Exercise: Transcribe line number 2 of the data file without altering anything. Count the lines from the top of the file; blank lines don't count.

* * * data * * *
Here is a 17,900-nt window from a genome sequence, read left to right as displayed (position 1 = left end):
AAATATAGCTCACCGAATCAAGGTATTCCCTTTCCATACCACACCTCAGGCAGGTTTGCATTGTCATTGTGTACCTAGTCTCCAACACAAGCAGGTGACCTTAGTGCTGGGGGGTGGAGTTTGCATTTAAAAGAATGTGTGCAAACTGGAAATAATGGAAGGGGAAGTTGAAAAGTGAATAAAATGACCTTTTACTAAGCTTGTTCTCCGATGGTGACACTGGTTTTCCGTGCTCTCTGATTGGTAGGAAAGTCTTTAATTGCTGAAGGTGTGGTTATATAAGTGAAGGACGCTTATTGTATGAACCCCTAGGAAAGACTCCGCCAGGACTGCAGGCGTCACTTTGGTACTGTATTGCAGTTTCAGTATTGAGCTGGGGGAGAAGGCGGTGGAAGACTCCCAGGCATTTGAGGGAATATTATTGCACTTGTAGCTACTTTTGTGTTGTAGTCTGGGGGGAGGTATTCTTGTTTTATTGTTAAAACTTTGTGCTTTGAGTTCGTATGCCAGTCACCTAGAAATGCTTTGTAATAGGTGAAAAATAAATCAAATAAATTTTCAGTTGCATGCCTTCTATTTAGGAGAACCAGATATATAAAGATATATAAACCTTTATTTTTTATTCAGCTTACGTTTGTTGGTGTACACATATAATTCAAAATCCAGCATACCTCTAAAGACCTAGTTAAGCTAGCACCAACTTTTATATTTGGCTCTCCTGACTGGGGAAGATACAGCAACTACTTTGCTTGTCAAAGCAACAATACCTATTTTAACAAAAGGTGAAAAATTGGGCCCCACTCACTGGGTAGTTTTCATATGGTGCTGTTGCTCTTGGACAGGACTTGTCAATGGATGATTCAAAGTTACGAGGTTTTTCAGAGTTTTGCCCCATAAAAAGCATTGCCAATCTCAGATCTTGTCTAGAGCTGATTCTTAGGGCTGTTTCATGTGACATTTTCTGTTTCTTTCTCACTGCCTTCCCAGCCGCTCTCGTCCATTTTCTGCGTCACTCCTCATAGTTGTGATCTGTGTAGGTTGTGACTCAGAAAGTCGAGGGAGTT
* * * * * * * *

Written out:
AAATATAGCTCACCGAATCAAGGTATTCCCTTTCCATACCACACCTCAGGCAGGTTTGCATTGTCATTGTGTACCTAGTCTCCAACACAAGCAGGTGACCTTAGTGCTGGGGGGTGGAGTTTGCATTTAAAAGAATGTGTGCAAACTGGAAATAATGGAAGGGGAAGTTGAAAAGTGAATAAAATGACCTTTTACTAAGCTTGTTCTCCGATGGTGACACTGGTTTTCCGTGCTCTCTGATTGGTAGGAAAGTCTTTAATTGCTGAAGGTGTGGTTATATAAGTGAAGGACGCTTATTGTATGAACCCCTAGGAAAGACTCCGCCAGGACTGCAGGCGTCACTTTGGTACTGTATTGCAGTTTCAGTATTGAGCTGGGGGAGAAGGCGGTGGAAGACTCCCAGGCATTTGAGGGAATATTATTGCACTTGTAGCTACTTTTGTGTTGTAGTCTGGGGGGAGGTATTCTTGTTTTATTGTTAAAACTTTGTGCTTTGAGTTCGTATGCCAGTCACCTAGAAATGCTTTGTAATAGGTGAAAAATAAATCAAATAAATTTTCAGTTGCATGCCTTCTATTTAGGAGAACCAGATATATAAAGATATATAAACCTTTATTTTTTATTCAGCTTACGTTTGTTGGTGTACACATATAATTCAAAATCCAGCATACCTCTAAAGACCTAGTTAAGCTAGCACCAACTTTTATATTTGGCTCTCCTGACTGGGGAAGATACAGCAACTACTTTGCTTGTCAAAGCAACAATACCTATTTTAACAAAAGGTGAAAAATTGGGCCCCACTCACTGGGTAGTTTTCATATGGTGCTGTTGCTCTTGGACAGGACTTGTCAATGGATGATTCAAAGTTACGAGGTTTTTCAGAGTTTTGCCCCATAAAAAGCATTGCCAATCTCAGATCTTGTCTAGAGCTGATTCTTAGGGCTGTTTCATGTGACATTTTCTGTTTCTTTCTCACTGCCTTCCCAGCCGCTCTCGTCCATTTTCTGCGTCACTCCTCATAGTTGTGATCTGTGTAGGTTGTGACTCAGAAAGTCGAGGGAGTT